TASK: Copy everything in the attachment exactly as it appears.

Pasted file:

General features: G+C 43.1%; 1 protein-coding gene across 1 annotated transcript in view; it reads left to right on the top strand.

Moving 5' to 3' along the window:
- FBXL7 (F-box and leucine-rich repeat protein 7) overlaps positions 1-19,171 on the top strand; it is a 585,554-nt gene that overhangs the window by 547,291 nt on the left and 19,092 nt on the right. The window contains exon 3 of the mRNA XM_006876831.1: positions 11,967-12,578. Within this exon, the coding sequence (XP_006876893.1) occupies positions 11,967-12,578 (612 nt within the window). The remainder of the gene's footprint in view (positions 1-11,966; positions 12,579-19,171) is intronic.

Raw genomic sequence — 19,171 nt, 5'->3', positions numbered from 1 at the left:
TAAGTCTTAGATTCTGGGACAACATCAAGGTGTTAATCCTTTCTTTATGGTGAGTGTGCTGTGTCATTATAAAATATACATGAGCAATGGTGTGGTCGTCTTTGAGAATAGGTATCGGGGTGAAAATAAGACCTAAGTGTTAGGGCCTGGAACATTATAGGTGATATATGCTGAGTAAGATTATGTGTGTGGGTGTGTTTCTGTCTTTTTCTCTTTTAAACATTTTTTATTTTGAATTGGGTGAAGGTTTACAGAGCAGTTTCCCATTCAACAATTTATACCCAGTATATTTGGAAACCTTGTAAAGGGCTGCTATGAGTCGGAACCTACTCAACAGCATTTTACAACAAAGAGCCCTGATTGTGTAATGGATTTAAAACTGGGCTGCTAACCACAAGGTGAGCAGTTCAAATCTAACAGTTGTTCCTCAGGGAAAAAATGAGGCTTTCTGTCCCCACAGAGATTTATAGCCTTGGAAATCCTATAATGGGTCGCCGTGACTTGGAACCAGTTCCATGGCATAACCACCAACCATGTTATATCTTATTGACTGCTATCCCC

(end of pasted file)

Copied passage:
General features: G+C 43.1%; 1 protein-coding gene across 1 annotated transcript in view; it reads left to right on the top strand.

Moving 5' to 3' along the window:
- FBXL7 (F-box and leucine-rich repeat protein 7) overlaps positions 1-19,171 on the top strand; it is a 585,554-nt gene that overhangs the window by 547,291 nt on the left and 19,092 nt on the right. The window contains exon 3 of the mRNA XM_006876831.1: positions 11,967-12,578. Within this exon, the coding sequence (XP_006876893.1) occupies positions 11,967-12,578 (612 nt within the window). The remainder of the gene's footprint in view (positions 1-11,966; positions 12,579-19,171) is intronic.

Raw genomic sequence — 19,171 nt, 5'->3', positions numbered from 1 at the left:
TAAGTCTTAGATTCTGGGACAACATCAAGGTGTTAATCCTTTCTTTATGGTGAGTGTGCTGTGTCATTATAAAATATACATGAGCAATGGTGTGGTCGTCTTTGAGAATAGGTATCGGGGTGAAAATAAGACCTAAGTGTTAGGGCCTGGAACATTATAGGTGATATATGCTGAGTAAGATTATGTGTGTGGGTGTGTTTCTGTCTTTTTCTCTTTTAAACATTTTTTATTTTGAATTGGGTGAAGGTTTACAGAGCAGTTTCCCATTCAACAATTTATACCCAGTATATTTGGAAACCTTGTAAAGGGCTGCTATGAGTCGGAACCTACTCAACAGCATTTTACAACAAAGAGCCCTGATTGTGTAATGGATTTAAAACTGGGCTGCTAACCACAAGGTGAGCAGTTCAAATCTAACAGTTGTTCCTCAGGGAAAAAATGAGGCTTTCTGTCCCCACAGAGATTTATAGCCTTGGAAATCCTATAATGGGTCGCCGTGACTTGGAACCAGTTCCATGGCATAACCACCAACCATGTTATATCTTATTGACTGCTATCCCC